Introduction to Blog

I launched the website and the Blog after having spoken to government officials, political analysts and security experts specializing in South Asian affairs from three continents. The feedback was uniformly consistent. The bottom line is that when Kashmiris are suffering and the world has its own set of priorities, we need to find ways to help each other. We must be realistic, go beyond polemics and demagoguery, and propose innovative ideas that will bring peace, justice and prosperity in all of Jammu and Kashmir.

The author had two reasons to create this blog. First, it was to address the question that was being asked repeatedly, especially, by journalists and other observers in the U.S., U.K., and Canada, inquiring whether the Kashmiri society was concerned about social, cultural and environmental challenges in the valley given that only political upheaval and violence were reported or highlighted by media.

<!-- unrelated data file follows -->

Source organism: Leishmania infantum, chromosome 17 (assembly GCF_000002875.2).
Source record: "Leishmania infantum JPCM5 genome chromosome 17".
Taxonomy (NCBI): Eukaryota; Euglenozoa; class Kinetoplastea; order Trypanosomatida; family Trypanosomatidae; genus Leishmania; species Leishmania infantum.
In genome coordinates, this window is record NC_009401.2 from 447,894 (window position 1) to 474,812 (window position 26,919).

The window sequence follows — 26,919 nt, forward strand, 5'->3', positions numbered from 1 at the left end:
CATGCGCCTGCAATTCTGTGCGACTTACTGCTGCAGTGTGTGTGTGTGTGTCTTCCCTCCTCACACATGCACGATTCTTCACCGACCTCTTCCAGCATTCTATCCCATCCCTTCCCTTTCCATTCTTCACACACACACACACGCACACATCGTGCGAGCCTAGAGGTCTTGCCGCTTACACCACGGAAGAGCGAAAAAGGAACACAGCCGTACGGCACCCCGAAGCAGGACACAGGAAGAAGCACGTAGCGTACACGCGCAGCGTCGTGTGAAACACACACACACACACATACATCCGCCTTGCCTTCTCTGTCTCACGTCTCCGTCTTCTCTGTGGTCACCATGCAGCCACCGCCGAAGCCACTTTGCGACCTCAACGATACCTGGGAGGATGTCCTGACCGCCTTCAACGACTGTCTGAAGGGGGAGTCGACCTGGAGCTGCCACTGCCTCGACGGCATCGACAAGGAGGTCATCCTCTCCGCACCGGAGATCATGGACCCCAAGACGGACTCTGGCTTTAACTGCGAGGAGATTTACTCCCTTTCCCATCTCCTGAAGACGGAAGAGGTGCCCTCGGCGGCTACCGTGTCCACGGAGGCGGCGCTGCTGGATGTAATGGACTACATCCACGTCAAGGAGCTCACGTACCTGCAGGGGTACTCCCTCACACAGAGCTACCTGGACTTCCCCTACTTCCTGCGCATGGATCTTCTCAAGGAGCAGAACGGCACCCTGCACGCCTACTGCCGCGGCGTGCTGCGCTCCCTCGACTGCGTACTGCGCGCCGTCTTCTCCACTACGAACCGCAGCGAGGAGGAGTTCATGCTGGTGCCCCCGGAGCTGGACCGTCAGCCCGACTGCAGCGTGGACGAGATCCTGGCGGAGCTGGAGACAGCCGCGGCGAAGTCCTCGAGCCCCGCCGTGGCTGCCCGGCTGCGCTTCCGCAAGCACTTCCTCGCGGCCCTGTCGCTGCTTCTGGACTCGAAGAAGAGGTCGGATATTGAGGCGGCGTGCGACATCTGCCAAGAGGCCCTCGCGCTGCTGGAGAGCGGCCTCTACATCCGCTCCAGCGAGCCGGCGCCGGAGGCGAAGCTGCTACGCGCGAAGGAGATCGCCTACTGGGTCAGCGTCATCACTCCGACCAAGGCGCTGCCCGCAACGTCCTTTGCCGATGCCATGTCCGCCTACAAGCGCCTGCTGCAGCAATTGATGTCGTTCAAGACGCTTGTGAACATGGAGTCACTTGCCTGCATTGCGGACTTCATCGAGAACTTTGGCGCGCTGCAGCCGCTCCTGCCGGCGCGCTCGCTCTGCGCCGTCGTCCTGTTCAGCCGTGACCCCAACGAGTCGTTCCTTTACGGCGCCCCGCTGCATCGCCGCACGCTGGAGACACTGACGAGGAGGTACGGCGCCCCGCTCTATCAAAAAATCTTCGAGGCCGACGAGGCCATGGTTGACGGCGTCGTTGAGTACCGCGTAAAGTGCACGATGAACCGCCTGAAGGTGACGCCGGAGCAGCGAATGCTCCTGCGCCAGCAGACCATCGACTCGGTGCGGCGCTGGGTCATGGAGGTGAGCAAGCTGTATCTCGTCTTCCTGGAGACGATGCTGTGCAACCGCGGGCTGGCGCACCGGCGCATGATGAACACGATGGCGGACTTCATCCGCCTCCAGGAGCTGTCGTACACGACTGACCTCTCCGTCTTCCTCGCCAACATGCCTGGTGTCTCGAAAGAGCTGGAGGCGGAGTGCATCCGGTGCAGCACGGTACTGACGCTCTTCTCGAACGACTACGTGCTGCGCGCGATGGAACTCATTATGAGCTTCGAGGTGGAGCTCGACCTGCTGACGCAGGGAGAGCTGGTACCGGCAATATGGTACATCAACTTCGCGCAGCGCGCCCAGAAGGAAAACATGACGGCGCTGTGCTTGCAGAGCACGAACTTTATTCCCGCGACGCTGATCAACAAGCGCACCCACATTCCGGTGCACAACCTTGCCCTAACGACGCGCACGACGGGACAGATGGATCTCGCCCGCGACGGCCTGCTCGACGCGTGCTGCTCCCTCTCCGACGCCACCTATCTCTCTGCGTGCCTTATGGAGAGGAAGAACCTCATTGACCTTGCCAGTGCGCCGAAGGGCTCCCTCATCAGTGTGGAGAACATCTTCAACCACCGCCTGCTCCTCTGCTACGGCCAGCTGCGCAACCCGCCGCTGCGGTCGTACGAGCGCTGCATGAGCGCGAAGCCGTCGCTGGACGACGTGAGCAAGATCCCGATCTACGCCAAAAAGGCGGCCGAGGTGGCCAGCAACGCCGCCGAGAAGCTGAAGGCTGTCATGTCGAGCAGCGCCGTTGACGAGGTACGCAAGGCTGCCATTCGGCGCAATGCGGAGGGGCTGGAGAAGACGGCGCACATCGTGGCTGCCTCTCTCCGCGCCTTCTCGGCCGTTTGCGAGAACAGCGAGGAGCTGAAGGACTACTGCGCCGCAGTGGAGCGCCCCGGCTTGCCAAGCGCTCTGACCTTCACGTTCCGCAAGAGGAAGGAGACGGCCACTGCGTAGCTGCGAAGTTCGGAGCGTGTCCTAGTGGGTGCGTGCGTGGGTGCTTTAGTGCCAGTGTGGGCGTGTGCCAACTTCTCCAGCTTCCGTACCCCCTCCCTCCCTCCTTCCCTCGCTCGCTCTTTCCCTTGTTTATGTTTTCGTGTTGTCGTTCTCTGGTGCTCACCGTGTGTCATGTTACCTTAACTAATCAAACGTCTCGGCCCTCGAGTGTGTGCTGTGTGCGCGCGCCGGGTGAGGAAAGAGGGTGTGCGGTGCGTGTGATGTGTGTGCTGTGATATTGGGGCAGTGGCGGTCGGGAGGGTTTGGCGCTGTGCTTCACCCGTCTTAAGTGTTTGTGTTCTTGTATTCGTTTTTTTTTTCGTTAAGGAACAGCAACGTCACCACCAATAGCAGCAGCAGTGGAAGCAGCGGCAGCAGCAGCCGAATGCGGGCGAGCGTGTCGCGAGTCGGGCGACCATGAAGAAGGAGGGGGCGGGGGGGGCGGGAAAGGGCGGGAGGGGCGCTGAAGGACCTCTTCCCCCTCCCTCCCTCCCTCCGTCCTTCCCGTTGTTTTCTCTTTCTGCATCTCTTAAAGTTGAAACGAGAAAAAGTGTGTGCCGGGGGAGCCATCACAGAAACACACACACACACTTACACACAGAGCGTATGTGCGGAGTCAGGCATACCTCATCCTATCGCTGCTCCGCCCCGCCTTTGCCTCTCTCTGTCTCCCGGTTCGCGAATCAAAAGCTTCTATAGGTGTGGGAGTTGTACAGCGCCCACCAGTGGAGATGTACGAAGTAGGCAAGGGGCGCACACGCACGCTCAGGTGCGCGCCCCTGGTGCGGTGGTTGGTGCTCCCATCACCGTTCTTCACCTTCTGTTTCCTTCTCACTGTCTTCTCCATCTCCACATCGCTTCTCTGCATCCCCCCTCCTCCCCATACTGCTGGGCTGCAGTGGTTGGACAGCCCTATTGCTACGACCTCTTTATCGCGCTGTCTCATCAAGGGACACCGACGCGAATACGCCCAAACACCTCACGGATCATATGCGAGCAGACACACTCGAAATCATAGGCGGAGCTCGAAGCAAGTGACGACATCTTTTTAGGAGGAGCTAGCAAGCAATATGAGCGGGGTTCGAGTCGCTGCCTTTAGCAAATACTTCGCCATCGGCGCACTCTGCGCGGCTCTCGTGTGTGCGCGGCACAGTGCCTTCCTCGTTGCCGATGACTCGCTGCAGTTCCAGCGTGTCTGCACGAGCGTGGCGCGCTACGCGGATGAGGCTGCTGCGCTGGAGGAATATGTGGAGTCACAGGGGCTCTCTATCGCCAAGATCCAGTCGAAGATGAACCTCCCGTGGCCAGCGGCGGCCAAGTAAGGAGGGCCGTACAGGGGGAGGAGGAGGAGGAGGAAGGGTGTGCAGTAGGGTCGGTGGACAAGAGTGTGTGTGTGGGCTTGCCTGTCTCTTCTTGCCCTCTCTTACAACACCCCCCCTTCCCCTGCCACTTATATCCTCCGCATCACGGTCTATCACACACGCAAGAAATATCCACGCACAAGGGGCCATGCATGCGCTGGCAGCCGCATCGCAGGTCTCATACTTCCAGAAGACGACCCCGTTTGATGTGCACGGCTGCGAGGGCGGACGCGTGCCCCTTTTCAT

Second, the author has covered the entire spectrum of societal issues and challenges facing Kashmiri people over an 8-year period with the exception of politics given that politics gets all the exposure at the expense of REAL CHALLENGES that will likely result in irreversible degradation in the quality of life and the standard of living for future generations of Kashmiris to come.

The author stopped adding additional material to the Blog once it was felt that most, if not all, concerns, challenges and issues facing the Kashmiri society are cataloged in the Blog. There are over 1900 entries in the Blog and most commentaries include short biographical sketches of authors to bring readers close to the essence of Kashmir. Unfortunately, the 8-year assessment also indicates that neither Kashmiri civil society, nor intellectuals or political leadership have any inclination or enthusiasm in pursuing issues that do not coincide with their vested political agendas. What it means for the future of Kashmiri children and their children is unfathomable. But the evidence is all laid out.